May 26 2020

Mass House and Senate Pass Bill Increasing Unemployment Insurance Benefits


Burlington’s two representatives in the State House joined their colleagues to pass a bill aimed at offering further relief for those collecting unemployment insurance due to the COVID-19 pandemic. 


Representative Ken Gordon and Senator Cindy Friedman recently voted to pass a bill that will provide additional Unemployment Insurance (UI) benefits to low-income families and relief to non-profit institutions and employers, a joint release from their offices says. The bill is a part of the legislature’s ongoing efforts to support residents during the COVID-19 public health crisis.


The bill, An Act Providing Additional Support to Those Affected by the Novel Coronavirus Through the Unemployment Insurance System, builds on UI legislation already signed into law that waived the one-week waiting period for residents to start receiving unemployment benefits, the release states. It also follows the recent passage of the federal Coronavirus Aid, Relief and Economic Security Act (CARES Act), which significantly increased UI benefits and expands eligibility during the coronavirus pandemic.


“This bi-partisan legislation builds on our continued dedication to helping our workers and employers as they face financial hardship brought on by the COVID-19 pandemic,” said Senator Friedman. “This bill will provide much-needed economic relief to residents across the Commonwealth who have lost their jobs in the wake of the pandemic.”


“Access to meaningful unemployment insurance provides the safety net our workers need during this difficult time,” said Rep. Gordon. “This bill takes away the one-week waiting period, increases the maximum benefit period to 30 weeks and meaningfully adjusts the dependent allotment, while protecting employers from increased premiums.  It’s a win-win situation that we all need.”


The components of the bill include: 


Protection for Employers: Employers participate in UI pay contributions based on their layoff experience. Like other forms of insurance, employers that are more likely to have workers use unemployment compensation are asked to pay more in the system. The system, however, does not anticipate a situation where employers across a number of sectors have been forced to significantly reduce their workforces due to situations outside of their control. This bill prevents layoffs related to coronavirus from negatively impacting employer’s future UI contributions.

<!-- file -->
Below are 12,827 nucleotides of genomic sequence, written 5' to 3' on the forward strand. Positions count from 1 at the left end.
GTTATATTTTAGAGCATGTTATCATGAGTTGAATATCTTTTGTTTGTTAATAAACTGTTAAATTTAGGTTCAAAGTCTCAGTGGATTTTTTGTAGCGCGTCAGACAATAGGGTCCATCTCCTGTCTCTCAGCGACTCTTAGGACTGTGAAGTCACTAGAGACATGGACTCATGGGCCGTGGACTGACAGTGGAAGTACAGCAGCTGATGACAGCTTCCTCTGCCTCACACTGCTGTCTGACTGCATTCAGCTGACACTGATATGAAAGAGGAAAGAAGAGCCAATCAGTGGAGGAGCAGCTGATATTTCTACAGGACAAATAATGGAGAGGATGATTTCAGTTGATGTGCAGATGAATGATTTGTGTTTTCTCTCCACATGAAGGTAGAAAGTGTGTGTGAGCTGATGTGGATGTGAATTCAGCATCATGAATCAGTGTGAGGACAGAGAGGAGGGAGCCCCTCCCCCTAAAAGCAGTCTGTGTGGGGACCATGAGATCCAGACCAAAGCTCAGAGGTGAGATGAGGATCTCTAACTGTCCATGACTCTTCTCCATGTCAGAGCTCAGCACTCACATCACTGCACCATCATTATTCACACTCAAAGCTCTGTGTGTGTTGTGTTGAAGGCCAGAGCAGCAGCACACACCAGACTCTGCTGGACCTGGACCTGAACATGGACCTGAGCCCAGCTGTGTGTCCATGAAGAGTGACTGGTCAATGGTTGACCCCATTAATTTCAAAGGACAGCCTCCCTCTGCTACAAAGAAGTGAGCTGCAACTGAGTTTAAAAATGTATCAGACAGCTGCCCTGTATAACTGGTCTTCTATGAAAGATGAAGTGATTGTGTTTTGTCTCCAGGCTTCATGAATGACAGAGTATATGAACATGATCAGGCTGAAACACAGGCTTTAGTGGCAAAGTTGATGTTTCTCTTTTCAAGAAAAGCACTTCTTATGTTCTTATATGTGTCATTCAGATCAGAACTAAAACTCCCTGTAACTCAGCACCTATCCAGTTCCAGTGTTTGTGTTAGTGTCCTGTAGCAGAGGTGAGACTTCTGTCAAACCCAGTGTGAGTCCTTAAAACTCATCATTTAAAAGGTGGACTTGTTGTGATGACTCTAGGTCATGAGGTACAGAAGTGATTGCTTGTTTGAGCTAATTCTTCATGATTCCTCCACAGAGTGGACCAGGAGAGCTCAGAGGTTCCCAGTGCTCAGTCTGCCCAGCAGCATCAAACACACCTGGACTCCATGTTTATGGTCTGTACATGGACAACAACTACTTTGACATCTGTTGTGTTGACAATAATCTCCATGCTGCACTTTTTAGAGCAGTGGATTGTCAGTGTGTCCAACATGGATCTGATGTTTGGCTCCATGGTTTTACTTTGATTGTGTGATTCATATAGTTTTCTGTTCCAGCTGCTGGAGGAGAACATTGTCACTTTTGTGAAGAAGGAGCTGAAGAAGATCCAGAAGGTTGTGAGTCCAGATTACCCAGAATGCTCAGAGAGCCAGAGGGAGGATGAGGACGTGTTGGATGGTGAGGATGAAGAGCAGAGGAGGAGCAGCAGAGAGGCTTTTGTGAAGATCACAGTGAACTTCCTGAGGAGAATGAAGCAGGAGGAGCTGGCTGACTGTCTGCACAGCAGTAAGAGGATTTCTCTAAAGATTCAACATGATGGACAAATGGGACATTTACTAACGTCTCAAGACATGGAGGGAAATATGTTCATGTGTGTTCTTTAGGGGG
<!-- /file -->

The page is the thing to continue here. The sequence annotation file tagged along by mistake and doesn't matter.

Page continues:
Extending Unemployment Benefit Period: The number of weeks of unemployment compensation available in Massachusetts is tied to unemployment rates around the state. This trigger did not anticipate a situation, however, in which unemployment grows rapidly in a very short period of time. This bill increases the unemployment from 26 weeks to 30 weeks when there is a significant uptick in weekly unemployment claims.


Lifting the Cap on Dependency Allotment: This bill eliminates the 50 percent cap for the dependency allotment providing additional benefits to low-income families. This increase will be in addition to the $600 per week benefit add-on provided for in the CARES Act for all workers eligible for state or federal benefits. This provision is effective for 18 months after the end of COVID-19 emergency and the end of enhanced federal benefits.


Currently, UI recipients are entitled to an additional $25 per week for each child in the family, capped at 50 percent of a recipient’s base allotment. The result is that workers with particularly low allotments, such as low wage workers, can easily be capped out of receiving these additional amounts.


Non-Profit Contribution Grace Period: Presently, many non-profits self-insure for unemployment claims. This means that when layoffs in the sector occur, non-profits pay the cost of those benefits dollar for dollar at the next billing period. This bill provides a 120-day grace period for nonprofits to make these contributions. This delay will allow the state to review additional changes that are warranted to mitigate the impact on nonprofits. The CARES Act provides 50% reimbursement for self-insured benefit payments during the Coronavirus crisis.


The legislation is now before the Governor for consideration.


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